Wave on shoreline at sunrise.

I spent part of the summer of 1985 in Ontario, Canada shooting stock for a couple of photo libraries. So Throwback Thursday takes me back 33 years. In a strange coincidence, having moved around Britain and Canada in the intervening years I currently live about 20 minutes from where the photo was taken.

A shot of a wave breaking on the shoreline of Georgian Bay at sunrise using a slow shutter speed to get some movement in the water.

Wave on stones.

Dawn light on Lake Huron.

It’s Throwback Thursday and this week is a follow-up of sorts to last week.

Last week I posted one of the last images I shot on film. This week I’m posting an early digital image taken soon after the film image from last week.

I had been shooting film along side digital for about a while but went totally digital 11 years ago this month. The photo below is the eleventh shot taken with the Olympus E-410 I had just purchased.

After posting the photo on a photo forum I was approached by a camera magazine who wanted to use it. When I asked about their usage rates I was informed that they don’t pay for photos. Hard to comprehend that a magazine aimed at photographers expected them to give their work away. Needless to say, they didn’t get to use the photo.

So to the photo. It shows the Range Light at the mouth of the Saugeen River on the Lake Huron shoreline at Southampton, Ontario about 15 minutes before sunrise.

Range light at dawn.

More Canada Day fireworks.

As this is the first Throwback Thursday after Canada Day I thought this selection was rather appropriate.

Not as old a photo as some of my Throwback Thursday posts but there is a reason why I picked this shot. Taken 11 years ago, it was one of the last images I shot on film. I suspect it was on the last roll of film I exposed.

Taken on the Lake Huron shoreline, it’s the Canada Day firework display in Southampton, Ontario. I set up some distance down the lakeshore and photographed the fireworks with a long telephoto lens. The photo also show the Range Light at the mouth of the Saugeen River. The spit on the shoreline that the fireworks are being set off from in now under water as the level has risen since the photo was taken.

Canada Day fireworks, Southampton.

Wet Paint.

Throwback Thursday brings another photo with a variety of throwbacks.

The subject is a British post box photographed in Cheshire, England in the mid 1980s. I used to look out for interesting post boxes and classic red British telephone boxes to photograph. In those days editors were often looking for images of red post and telephone boxes so it was useful to have some interesting ones on file.

It was the casual, chalked warning of Wet Paint that first caught my eye. Nowadays there may be Caution Tape surrounding it to keep people away from the wet paint. The red paint on the utility pole amused me.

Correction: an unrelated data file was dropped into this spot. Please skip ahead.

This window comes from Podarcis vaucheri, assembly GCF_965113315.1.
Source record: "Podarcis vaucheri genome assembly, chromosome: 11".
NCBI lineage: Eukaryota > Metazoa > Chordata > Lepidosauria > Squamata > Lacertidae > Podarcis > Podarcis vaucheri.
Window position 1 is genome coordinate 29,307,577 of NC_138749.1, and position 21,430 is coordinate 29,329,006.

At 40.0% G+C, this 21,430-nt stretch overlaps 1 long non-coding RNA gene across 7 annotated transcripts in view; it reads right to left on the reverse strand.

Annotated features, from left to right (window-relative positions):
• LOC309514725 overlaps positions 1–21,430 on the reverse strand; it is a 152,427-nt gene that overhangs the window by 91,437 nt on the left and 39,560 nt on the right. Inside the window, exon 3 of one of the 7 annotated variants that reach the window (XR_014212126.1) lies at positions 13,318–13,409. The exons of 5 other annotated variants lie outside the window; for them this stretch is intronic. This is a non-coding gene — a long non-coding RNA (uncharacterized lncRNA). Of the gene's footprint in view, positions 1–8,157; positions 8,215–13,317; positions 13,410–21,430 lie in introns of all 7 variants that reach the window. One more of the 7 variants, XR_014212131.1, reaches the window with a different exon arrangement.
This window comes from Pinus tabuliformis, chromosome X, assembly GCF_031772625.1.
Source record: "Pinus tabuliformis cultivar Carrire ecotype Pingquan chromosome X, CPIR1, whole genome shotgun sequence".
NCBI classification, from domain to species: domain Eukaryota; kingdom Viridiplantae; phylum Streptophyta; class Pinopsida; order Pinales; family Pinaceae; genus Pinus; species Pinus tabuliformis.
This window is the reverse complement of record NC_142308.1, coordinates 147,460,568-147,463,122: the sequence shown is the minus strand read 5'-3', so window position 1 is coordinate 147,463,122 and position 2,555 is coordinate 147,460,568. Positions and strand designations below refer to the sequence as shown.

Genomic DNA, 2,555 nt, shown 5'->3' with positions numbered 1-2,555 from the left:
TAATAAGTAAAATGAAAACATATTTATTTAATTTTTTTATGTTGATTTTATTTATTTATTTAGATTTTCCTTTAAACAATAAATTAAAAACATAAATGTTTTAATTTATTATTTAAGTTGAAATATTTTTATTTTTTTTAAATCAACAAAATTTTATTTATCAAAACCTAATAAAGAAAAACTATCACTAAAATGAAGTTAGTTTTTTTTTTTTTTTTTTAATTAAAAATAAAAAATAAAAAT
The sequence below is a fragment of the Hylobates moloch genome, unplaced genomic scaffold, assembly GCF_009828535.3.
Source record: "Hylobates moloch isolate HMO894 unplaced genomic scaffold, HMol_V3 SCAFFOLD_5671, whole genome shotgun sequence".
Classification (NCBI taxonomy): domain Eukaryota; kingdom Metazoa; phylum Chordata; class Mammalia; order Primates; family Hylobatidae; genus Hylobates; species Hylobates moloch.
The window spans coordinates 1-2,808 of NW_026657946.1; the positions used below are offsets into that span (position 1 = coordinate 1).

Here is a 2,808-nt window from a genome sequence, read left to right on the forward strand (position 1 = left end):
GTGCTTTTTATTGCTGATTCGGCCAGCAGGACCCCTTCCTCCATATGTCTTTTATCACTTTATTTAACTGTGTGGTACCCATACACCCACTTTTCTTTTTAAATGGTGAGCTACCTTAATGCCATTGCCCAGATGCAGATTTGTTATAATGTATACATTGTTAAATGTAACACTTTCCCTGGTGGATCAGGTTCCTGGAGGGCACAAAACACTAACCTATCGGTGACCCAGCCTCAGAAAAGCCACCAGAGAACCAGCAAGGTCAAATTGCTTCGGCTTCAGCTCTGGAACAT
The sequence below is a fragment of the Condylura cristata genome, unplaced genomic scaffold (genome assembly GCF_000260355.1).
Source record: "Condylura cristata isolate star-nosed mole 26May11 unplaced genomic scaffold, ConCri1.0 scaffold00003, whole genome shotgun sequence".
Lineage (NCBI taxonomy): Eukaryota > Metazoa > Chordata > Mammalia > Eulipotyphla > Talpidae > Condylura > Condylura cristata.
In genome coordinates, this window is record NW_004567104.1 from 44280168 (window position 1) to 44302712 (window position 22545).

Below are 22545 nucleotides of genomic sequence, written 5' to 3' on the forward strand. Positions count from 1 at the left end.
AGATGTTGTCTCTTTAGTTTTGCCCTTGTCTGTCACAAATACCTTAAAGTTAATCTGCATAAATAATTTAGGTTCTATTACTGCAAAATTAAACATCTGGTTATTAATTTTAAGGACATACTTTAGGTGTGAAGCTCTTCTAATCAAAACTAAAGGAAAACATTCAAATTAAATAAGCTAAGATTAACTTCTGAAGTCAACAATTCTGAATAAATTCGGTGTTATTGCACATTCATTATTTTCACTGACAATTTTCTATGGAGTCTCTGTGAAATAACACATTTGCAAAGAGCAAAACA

Also notable is the GR cast into the door. That means that the post box is from the reign of King George V which dates it from 1910 to 1936. Which means it was at least 50 years old when I took the photo.

Wet Paint on a post box.

A species of Wren.

I do know what species of Wren this is but as it’s Throwback Thursday it gives me an opportunity to illustrate a problem captioning certain photos.

The photo was taken in Cheshire, England in the 1980s. In those days most British field guides gave the common English name as Wren. A few would call it a Winter Wren as it was classified as the same species as the North American Winter Wren.

However, over the past couple of decades scientists have been DNA testing lots of species which has resulted in quite a few being reclassified. What was a Wren or Winter Wren in Britain is now a separate species, the Eurasian Wren. The North American Winter Wren has been split into two species. It’s still the Winter Wren in central and eastern North America but the birds down the west coast are now called the Pacific Wren.

To make matters even more complicated the splitting of the various species means new scientific names for some. As my standard photo caption includes both the common English name and the scientific name it means that quite a high percentage of the birds I have on film now have inaccurate captions written on the slide mounts.

So to the photo. It shows an adult Eurasian Wren emerging from a nestbox. An unusual nest site for the species which normally prefers to build a nest hidden in vegetation.

Jenny Wren is a common English name.

Scrambling or Moto X?

It’s Throwback Thursday and as the photo was taken in the late 1970s is was called Scrambling, not Moto X in those days.

It’s also a throwback in other ways. Note the protective gear the rider is wearing, boots, gloves, helmet, goggles and face guard. Compare that to all the body armour worn by Moto X competitors these days.

Another throwback is the camera technology. Film of course but in those days manual focus and manual exposure. A rare colour image as I shot mostly black and white for the local newspaper.

Moto X

A pair of American Avocets.

A pair of American Avocets feeding on a slough in Saskatchewan. By the curve of the bills it’s a male in front and a female behind.

A film shot from Saskatchewan in the mid 1990s. Taken from a vehicle window using a bean bag on the window frame to support the lens. A form of Throwback Thursday.

A pair of American Avocets.